Instead of skiing, check out these unusual winter sports!

Many of us love alpine or downhill skiing which, in any normal year, is equally fun and healthy. But, let’s face it, it can also be a bit repetitive and, given COVID-19, the skiing season 2020/21 is nothing but a distant dream anyway. So, for the ones among you looking for different and exciting experiences, here are favourites of unusual winter sports which you can to try out now.

Read on and decide if you’re ready to spice up your winter sport fun (this or next snowy season):

Snowshoeing in the French Alps

There are many reasons why snowshoeing is great. For us though it’s mostly the mix of being able to enjoy an untouched, beautiful winter landscape and not having to deal with any crowds – which makes for a calming experience. And, from a practical perspective, it is inexpensive and you can snowshoe pretty much wherever there is snow!

There are many locations across Europe and the USA where you can snowshoe but Morzine-Avoriaz in France is a great place to start exploring the mountains on snowshoes, away from the usually busy pistes.

Photo by Leslie Cross on Unsplash – thanks!

Yukigassen in Northern Europe, Canada or Japan

Yukigassen is is a snowball fighting-competition originally from Japan but, today, the sport is played in many European countries as well as in Australia and Canada. Yukigassen is a team sport played between two teams each with seven players. The game is played on a specially designed court and comes with several small wall-like barriers. For each match, each team gets to use 90 snowballs. The objective for each team is to get all the players of the opposing team out (i.e. hit by a snowball), or capture the opposing team’s flag. The team that wins two sets first is the winner of the match.

Curious? Here are some tips on how to get started with some serious snowball fighting at home or wherever you are.

Skijojring in the USA or Finland

If you haven’t heard of it yet, skijoring is a winter sport in which a skier is pulled by a horse, one or more dogs or a motor vehicle. Essentially, skijoring is about finding balance and harmony between the skier and, for example, their dogs’ running and pulling power. Skijoring even had its Olympic debut at St Moritz 1928 but, unfortunately, never appeared on the Olympic programme again. You can go skijoring in various locations across the USA and in Europe.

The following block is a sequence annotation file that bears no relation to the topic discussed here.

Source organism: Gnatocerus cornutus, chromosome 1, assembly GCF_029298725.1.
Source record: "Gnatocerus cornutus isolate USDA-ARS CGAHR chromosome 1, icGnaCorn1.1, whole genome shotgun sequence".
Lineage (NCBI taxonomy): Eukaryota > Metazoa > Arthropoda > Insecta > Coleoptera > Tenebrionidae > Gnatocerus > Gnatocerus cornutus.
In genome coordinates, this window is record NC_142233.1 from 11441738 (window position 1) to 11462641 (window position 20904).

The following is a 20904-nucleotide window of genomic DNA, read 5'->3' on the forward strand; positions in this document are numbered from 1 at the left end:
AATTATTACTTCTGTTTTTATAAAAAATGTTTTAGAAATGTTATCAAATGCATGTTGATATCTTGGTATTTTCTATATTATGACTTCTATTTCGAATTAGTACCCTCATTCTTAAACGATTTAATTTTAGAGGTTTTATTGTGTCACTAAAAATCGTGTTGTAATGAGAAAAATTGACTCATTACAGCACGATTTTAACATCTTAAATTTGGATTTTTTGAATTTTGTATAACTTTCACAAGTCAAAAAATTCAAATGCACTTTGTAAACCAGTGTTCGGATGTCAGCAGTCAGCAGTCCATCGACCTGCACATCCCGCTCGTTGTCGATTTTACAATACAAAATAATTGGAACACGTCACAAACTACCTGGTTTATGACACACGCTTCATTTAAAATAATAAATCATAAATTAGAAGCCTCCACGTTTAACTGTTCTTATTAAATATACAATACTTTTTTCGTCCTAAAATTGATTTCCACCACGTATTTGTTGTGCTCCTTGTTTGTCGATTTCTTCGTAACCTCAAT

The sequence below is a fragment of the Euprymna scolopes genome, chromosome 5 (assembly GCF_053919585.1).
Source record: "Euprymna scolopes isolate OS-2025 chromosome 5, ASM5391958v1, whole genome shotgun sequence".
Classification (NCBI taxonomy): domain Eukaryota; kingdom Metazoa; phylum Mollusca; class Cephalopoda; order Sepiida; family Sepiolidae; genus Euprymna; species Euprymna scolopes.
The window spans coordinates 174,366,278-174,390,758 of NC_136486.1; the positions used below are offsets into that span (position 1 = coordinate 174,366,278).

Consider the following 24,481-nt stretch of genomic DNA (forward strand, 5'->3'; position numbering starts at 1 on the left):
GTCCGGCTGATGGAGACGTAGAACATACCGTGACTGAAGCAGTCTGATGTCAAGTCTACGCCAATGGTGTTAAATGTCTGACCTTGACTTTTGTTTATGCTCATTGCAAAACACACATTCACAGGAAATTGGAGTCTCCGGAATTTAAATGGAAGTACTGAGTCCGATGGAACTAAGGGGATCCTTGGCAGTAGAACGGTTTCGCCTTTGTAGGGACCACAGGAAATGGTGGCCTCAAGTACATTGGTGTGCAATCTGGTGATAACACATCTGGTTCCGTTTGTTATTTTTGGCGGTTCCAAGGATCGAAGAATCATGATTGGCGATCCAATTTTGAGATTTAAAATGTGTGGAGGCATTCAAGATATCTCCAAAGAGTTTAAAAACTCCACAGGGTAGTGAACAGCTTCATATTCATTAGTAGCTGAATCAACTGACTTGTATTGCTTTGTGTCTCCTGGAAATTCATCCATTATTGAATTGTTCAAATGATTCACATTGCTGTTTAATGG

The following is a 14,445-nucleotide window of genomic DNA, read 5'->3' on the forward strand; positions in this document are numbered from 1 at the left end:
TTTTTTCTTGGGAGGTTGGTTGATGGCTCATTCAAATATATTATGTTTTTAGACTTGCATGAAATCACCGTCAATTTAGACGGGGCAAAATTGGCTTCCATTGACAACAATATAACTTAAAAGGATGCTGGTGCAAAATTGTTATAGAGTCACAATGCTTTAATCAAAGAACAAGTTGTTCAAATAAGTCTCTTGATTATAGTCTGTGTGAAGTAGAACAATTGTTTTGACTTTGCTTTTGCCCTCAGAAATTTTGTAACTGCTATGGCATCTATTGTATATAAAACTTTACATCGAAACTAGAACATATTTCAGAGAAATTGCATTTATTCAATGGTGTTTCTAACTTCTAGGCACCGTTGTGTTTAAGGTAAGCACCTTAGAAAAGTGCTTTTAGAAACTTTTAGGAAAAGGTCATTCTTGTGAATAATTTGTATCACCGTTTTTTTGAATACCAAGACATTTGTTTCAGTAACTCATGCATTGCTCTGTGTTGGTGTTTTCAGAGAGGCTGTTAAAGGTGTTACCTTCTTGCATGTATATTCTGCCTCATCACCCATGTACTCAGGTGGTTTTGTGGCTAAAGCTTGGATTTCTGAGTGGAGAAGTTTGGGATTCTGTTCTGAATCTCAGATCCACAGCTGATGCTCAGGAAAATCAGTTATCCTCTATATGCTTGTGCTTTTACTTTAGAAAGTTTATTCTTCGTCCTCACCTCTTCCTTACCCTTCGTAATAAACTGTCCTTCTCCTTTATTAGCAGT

Ready to skijor with your own dog at home? Here are some great tips on what you need and how to get started!

Fat biking in the Alps

Fat bikes are bicycles which are optimised for an off-road experience through its oversized tires. There are quite a few reasons why fat biking is great. One reason is that it is a great and challenging workout which can help burning up to 1,500 calories – in just one hour that is! “Because it’s not weight bearing, the recovery time is less despite the balance and core strength it requires,” adds Andrew Gardiner, a former ski coach. Also, fat biking can take you into terrain which is otherwise simply unaccessible. Bikepacker Joe Cruz agrees by saying that “for me, the fat bike is for the 10 percent of terrain on my trips that can’t be ridden on any other kind of bike; it’s for the realization of the absolute limit of what bikes can do off road. They’re perfect”.

Ready to give it a try? Then check out this awesome video or this helpful start guide put together by our friends at Men’s Journal.

Photo by Tim Foster on Unsplash – thanks!